Saturday, June 7, 2014

Feeling a draft: Recapping Day 2

Jake Reed worked out of the bullpen for the Oregon
Ducks this year, but he was a starter for two years first.
A rather odd second day of the draft for the Twins as they went really heavy on college relief pitchers.

They did this in 2012, when they loaded up on the likes of Luke Bard (supplemental round), Mason Melotakis (second round), J.T Chargois (second round), Zach Jones (fourth round), Tyler Duffey (fifth round) ... Power arms, all of them, and used out of the bullpen by their college coaches.

Left-hander Sam Clay reacts
after getting the final out of the ACC
championship game for Georgia Tech.
The Twins tried some of these guys as starters, and the results have been mixed at best. Bard and Chargois have barely pitched at all because of injuries, and Jones had surgery this winter for a shoulder aneurysm. Melotakis, after spending most of 2013 in the Cedar Rapids rotation, has been mainly relieving in Fort Myers. Duffey has pushed his way up to Double A and has been strictly a starter to date this year.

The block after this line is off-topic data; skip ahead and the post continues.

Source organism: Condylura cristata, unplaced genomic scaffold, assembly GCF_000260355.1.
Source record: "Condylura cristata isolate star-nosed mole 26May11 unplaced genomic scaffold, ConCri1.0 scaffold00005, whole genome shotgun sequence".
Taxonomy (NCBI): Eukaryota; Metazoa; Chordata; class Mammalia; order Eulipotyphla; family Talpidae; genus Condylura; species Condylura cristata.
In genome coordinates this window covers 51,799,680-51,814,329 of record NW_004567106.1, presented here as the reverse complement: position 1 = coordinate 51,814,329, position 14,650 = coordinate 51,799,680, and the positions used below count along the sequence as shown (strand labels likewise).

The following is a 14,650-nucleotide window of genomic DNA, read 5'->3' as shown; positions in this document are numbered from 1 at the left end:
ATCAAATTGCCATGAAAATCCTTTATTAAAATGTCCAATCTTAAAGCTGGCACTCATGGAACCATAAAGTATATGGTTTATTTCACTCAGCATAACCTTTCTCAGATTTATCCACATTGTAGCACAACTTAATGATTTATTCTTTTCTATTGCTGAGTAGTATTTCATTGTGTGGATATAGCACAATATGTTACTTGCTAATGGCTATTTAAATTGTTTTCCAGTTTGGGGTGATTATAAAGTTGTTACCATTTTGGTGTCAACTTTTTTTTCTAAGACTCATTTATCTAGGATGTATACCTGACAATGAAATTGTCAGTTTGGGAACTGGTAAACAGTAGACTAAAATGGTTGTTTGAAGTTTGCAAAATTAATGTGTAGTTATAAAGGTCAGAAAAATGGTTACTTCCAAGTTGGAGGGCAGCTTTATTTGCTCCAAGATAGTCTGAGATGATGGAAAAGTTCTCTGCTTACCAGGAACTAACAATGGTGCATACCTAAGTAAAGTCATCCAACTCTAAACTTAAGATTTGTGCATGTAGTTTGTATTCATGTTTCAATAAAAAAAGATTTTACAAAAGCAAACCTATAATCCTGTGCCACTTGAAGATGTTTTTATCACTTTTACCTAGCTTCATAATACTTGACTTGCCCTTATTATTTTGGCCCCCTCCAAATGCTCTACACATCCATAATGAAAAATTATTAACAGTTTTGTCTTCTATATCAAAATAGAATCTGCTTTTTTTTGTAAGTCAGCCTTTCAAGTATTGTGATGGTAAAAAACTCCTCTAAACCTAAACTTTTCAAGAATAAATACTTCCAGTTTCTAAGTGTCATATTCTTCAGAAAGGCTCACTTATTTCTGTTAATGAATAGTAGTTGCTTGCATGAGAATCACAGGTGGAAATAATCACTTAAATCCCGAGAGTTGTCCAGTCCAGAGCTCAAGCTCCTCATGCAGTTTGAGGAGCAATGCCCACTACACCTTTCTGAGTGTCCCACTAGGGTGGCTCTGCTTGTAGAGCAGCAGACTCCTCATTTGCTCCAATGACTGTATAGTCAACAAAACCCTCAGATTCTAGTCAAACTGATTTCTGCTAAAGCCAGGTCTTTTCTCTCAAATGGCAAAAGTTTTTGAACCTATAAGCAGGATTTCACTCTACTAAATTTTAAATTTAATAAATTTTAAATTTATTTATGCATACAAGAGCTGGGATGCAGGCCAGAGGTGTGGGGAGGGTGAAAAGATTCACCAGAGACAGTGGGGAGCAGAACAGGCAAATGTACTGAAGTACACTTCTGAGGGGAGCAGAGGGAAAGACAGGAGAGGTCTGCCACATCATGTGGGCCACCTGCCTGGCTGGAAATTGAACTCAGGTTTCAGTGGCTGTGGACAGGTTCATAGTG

Between Thursday's second round and Friday's picks, the Twins took five college bullpen arms in a row.

Thursday: Nick Burdi.
Friday, 3rd round: Michael Cederoth (San Diego State)
4th round: Sam Clay (Georgia Tech)
5th round: Jake Reed (Oregon)
6th round: John Curtiss (Texas)

I expect they'll try some of those guys as starters. Curtiss was probably relieving for the Longhorns in part this year because he's still recovering from significant surgeries as a sophomore (both Tommy John and the removal of a rib). Reed started for two years for Oregon State become taking the closers job as a junior.

The Twins took three more college pitchers, all of whom were starters, in the seventh, eighth and ninth rounds. So far they've taken just two position players, one of them in the first round.

This was seen as a pitching-heavy draft, and the Twins sure went heavy on the pitchers.

Today the draft goes though the final 20 rounds. The Twins might sign about half those picks, and the odds are that they'll be "organization guys" — players they sign so that they have enough bodies to stock the lineups in the entry-level leagues.

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